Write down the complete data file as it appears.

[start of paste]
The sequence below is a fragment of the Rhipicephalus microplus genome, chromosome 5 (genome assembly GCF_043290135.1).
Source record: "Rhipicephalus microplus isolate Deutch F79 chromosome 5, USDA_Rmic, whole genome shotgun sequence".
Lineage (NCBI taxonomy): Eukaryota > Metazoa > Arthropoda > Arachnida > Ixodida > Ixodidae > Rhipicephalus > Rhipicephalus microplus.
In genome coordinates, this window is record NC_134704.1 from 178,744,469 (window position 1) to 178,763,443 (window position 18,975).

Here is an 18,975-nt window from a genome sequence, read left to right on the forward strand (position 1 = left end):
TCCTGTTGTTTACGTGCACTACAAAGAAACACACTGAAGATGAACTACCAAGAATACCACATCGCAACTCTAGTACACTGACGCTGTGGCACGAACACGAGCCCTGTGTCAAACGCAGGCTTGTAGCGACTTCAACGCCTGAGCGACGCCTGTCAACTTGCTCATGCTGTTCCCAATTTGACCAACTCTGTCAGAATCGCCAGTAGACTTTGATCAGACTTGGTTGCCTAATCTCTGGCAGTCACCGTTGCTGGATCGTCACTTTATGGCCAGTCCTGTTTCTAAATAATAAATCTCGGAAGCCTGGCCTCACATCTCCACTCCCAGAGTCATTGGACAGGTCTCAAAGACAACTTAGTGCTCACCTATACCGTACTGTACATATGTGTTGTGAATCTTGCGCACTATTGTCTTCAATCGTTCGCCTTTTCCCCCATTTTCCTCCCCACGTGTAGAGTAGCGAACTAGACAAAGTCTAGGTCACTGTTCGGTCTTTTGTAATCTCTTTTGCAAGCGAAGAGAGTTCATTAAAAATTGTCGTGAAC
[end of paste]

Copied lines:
The sequence below is a fragment of the Rhipicephalus microplus genome, chromosome 5 (genome assembly GCF_043290135.1).
Source record: "Rhipicephalus microplus isolate Deutch F79 chromosome 5, USDA_Rmic, whole genome shotgun sequence".
Lineage (NCBI taxonomy): Eukaryota > Metazoa > Arthropoda > Arachnida > Ixodida > Ixodidae > Rhipicephalus > Rhipicephalus microplus.
In genome coordinates, this window is record NC_134704.1 from 178,744,469 (window position 1) to 178,763,443 (window position 18,975).

Here is an 18,975-nt window from a genome sequence, read left to right on the forward strand (position 1 = left end):
TCCTGTTGTTTACGTGCACTACAAAGAAACACACTGAAGATGAACTACCAAGAATACCACATCGCAACTCTAGTACACTGACGCTGTGGCACGAACACGAGCCCTGTGTCAAACGCAGGCTTGTAGCGACTTCAACGCCTGAGCGACGCCTGTCAACTTGCTCATGCTGTTCCCAATTTGACCAACTCTGTCAGAATCGCCAGTAGACTTTGATCAGACTTGGTTGCCTAATCTCTGGCAGTCACCGTTGCTGGATCGTCACTTTATGGCCAGTCCTGTTTCTAAATAATAAATCTCGGAAGCCTGGCCTCACATCTCCACTCCCAGAGTCATTGGACAGGTCTCAAAGACAACTTAGTGCTCACCTATACCGTACTGTACATATGTGTTGTGAATCTTGCGCACTATTGTCTTCAATCGTTCGCCTTTTCCCCCATTTTCCTCCCCACGTGTAGAGTAGCGAACTAGACAAAGTCTAGGTCACTGTTCGGTCTTTTGTAATCTCTTTTGCAAGCGAAGAGAGTTCATTAAAAATTGTCGTGAAC